This past weekend I was craving a certain savory breakfast, one that I used to eat often as a child when I was living with my beloved grandparents in their 30th floor flat in Paris’ Chinatown. The whole family lived together, grandparents, aunts and uncle included. It was a fairly big two-bedroom apartment, with a living room overlooking Paris and an incredible view of the Eiffel Tower. From our windows, it looked as though the Eiffel Tower was standing on the roof of the nearest building, sparkling at night to say hello. I loved to look down and observe the cars riding by, like ants following each other in neat lines. But what I loved to watch most was the playground, and every day unfailingly I would ask my grandfather to take me down there and play.
My grandfather is one of those early morning types (I did not inherit those genes apparently). He would wake up around 5 or 6am, get dressed, put on his French-style beret and go for a walk around Chinatown and do his rounds. He’d stop by and say hello to people he knew, and perhaps practice some taichi in one of the nearby parks. Sometimes he’d bring back a baguette or two. And he’d have breakfast. And the whole household finally waking up would have breakfast too. It was a simple breakfast, some rice porridge accompanied by a few side dishes, pork floss, fermented tofu, pickled mustard greens, chinese olives, and sometimes an omelette with pickled radish.
This week’s TWD recipe is Irish Soda Bread, in celebration of Saint Patrick’s Day this past weekend (did you do anything fun?).
The bread gets its name from its use of, well what else, baking soda. As a researcher by day, I like to learn about the origin of different types of foods and how they evolved over time. According to this article, baking in Ireland has been influenced by two main factors. The first one being the Irish climate, which is much more temperate than other European countries and thus prevented hard wheats from growing properly. Hard wheats have high gluten content and are thus suitable for being raised with yeast. Soft wheats on the other hand do grow well in Ireland but contain less gluten than hard wheats (American all-purpose flour is a blend of hard and soft wheats). The second factor was the abundance of fuel such as firewood. This meant that every household could bake at home instead of using a communal oven.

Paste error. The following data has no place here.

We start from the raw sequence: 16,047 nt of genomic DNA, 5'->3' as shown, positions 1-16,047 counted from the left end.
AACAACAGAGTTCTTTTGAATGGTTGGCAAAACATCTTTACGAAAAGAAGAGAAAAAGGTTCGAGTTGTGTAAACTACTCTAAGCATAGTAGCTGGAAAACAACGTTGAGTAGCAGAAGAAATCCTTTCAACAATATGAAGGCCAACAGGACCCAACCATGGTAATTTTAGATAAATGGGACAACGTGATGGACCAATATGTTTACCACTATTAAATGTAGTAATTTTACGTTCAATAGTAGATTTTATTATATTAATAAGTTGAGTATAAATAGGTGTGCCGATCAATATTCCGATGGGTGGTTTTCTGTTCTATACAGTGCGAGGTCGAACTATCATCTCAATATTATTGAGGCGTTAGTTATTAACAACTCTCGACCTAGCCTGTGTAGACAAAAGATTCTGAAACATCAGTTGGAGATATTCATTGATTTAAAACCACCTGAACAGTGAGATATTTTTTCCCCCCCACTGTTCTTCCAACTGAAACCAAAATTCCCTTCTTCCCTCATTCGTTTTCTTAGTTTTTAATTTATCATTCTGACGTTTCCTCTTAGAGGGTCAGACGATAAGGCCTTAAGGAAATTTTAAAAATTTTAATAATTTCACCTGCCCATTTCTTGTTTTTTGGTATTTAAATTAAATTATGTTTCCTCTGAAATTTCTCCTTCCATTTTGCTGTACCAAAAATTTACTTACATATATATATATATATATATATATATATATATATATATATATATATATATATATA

These two factors contributed to the Irish baker using baking soda, or ‘bread soda’ in Ireland, as the main leavening agent. And traditionally this soda bread was baked in a pot (called a bastible) over the fire rather than in an oven. I also learned from this interesting interview with Irish chef Rory O’Connell that Irish soda bread in America is quite different from the one you can find in Ireland as the addition of butter and eggs, which is common in the U.S., would raise eyebrows over there.
When Dave came to visit France for New Year’s, he brought a huge bag of rice noodles (the ones similar to pho noodles rather than the opaque vermicelli) that his aunt had sent to the US all the way from Vietnam. So we decided to make one of my favorite dishes to use them up: Phnom Penh Noodle Soup! It’s a classic in Cambodia where you (I) can eat it every day for breakfast. If you’ve never tried noodle soup for breakfast you should definitely give it a go, pretty addictive if you ask me.
This soup uses a clear pork broth* as its base. We also added some grilled dried cuttlefish for extra depth and umami. We then let it simmer for a while and went out for a little walk. Well, my dad was supposed to watch the soup while we were gone, and let’s just say he got a bit too engrossed in the activity he was doing at the time (watching soccer on TV?), so by the time we got back the broth was somewhat cloudy. My dad kept apologizing saying that it was all his fault. He has very high standards for food (much pickier than I am) and knows that a clear broth is the gold standard**, so he felt genuinely sorry. Continue reading